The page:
An expensive but sure way for immigrants to get credit is from a car dealer. It took Bruce weeks of shopping around to secure a deal at a reasonable rate. The purchase was a ceremony of note. Billy-Bob, a semi-retired car salesman ferried us to the dealer. By the time we got to Marin County, across the beautiful Golden Gate Bridge and through quaint Tiburon and Sausalito, we knew all the details of Billy-Bob’s great American life, including his wife’s apple pie recipe.
Considering that driving in this city is close to impossible and parking spaces are nowhere to be found, I’m proud to say we got home unscathed and even found parking on the street outside our building. Maybe we’re getting our life together, after all.
Lots of love, Belinda and Bruce.
That was not the end to the tricking or treating. San Francisco’s Halloween parade is a total cartoon show and a night of adult revelry. Excitement pulsed in the neighborhood from late afternoon as witches, spiders, vampires, magicians, and devils popped onto the sidewalks. The tradition had never caught on in South Africa, making us newcomers to the celebration. We hung out the window to snap pictures of the crowds navigating their transformed characters to restaurants, clubs, and private parties.
Bruce suggested that we watch the spectacle from the comfort of our new car. A colleague had told him the best action would be in The Castro, so we set off for the famous gay and lesbian district. He’d at least driven on the right-hand side of the road when he lived in Saudi, whereas I still had to acquire that cultural skill. Going south on Van Ness, he turned right into the jam-packed Market Street, inching forward to our destination. Minutes later, it was as if someone had opened a phantom floodgate and a ten-thousand-strong carousing crowd gushed out of the side streets and spilled into the main road.
“Wow, that guy’s dressed like a telephone pole!” I squealed. “Look—nurses! And marines. Careful, don’t hit the prostitute!”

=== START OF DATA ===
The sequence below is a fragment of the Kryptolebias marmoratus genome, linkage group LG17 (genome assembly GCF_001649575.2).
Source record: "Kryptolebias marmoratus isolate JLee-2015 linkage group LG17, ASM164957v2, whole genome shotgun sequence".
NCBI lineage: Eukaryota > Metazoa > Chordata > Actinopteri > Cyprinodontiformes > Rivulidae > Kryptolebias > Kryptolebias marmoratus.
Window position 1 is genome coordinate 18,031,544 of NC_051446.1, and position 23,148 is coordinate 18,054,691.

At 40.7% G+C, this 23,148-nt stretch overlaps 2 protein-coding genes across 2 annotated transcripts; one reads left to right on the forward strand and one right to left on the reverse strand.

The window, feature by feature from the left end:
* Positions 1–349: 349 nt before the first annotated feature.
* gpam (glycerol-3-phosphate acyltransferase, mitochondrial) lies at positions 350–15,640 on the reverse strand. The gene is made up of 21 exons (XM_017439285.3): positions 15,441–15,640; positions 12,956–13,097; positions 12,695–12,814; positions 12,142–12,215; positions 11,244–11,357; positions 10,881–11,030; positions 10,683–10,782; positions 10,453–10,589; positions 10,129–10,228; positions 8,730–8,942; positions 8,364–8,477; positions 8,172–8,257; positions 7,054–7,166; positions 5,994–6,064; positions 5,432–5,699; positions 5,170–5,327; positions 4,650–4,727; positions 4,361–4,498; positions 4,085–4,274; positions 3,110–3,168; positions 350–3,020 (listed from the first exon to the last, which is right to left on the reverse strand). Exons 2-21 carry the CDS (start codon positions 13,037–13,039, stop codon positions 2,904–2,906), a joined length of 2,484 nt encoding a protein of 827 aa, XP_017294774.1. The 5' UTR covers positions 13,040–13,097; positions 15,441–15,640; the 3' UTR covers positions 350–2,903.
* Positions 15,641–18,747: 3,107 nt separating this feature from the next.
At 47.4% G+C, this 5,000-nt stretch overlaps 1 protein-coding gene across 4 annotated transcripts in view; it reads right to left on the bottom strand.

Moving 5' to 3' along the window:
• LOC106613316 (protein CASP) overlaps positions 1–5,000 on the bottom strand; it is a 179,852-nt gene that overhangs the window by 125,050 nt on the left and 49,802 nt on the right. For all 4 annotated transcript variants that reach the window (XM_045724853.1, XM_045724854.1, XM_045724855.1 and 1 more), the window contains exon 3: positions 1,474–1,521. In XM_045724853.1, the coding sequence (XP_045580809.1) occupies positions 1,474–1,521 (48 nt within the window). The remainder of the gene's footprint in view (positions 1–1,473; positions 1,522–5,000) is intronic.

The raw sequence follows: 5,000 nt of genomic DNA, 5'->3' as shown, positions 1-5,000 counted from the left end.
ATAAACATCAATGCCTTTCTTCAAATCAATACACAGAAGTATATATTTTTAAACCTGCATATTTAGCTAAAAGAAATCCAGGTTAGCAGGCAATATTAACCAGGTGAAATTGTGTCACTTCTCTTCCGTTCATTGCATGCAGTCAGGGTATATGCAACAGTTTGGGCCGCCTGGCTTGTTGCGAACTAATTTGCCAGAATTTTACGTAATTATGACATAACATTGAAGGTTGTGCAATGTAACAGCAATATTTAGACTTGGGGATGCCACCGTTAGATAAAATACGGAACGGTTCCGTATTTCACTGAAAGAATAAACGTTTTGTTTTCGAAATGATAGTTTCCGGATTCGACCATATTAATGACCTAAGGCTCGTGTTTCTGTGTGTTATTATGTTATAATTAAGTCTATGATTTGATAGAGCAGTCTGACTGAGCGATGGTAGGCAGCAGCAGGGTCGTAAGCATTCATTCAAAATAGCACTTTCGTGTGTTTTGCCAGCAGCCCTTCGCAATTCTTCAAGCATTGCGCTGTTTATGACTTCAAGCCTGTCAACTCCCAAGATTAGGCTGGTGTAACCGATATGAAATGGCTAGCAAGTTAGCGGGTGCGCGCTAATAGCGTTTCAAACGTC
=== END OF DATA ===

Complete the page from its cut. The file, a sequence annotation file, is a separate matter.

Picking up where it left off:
Bruce stalled the car’s engine, and we got stuck in the middle of the street by the crush of the crowd—two shocked South Africans with free tickets to the world’s spookiest transvestite show. Streams of bizarre characters crossed the street, some clambering over our car. Eventually, Bruce managed to inch the car out of the congestion onto a side street.
We arrived home to another whammy—we’d lost our parking spot. We circled the area for about twenty minutes, uphill and downhill in the dense fog, before deciding to rent a parking spot in the basement. Later that night, in the familiar space of our apartment and each other’s arms, we toasted our learning curve and giggled at our escapades.
“Nothing can be taken for granted in a strange world,” said Bruce.
America may be a treat, but I wonder what’s the trick for getting it right?
Author bio: Belinda Nicoll is originally from South Africa. She expatriated to the United States in 2001, became a resident in 2004, and has been a citizen since 2010. She holds a BA degree in the social sciences and a Masters in Fine Arts in Creative Writing. She was a talent agent and drama coach before venturing into the advertising world as copywriter. These days, she works as a freelance writer and creativity coach; she’s an active blogger and currently runs a series of my-rite-of-passage stories. Belinda also writes fiction and will soon complete her first novel.
Thank you so much for sharing, Belinda. If anyone has any questions or comments, do please field them here in the Comments section, or revert to Belinda’s website or blog.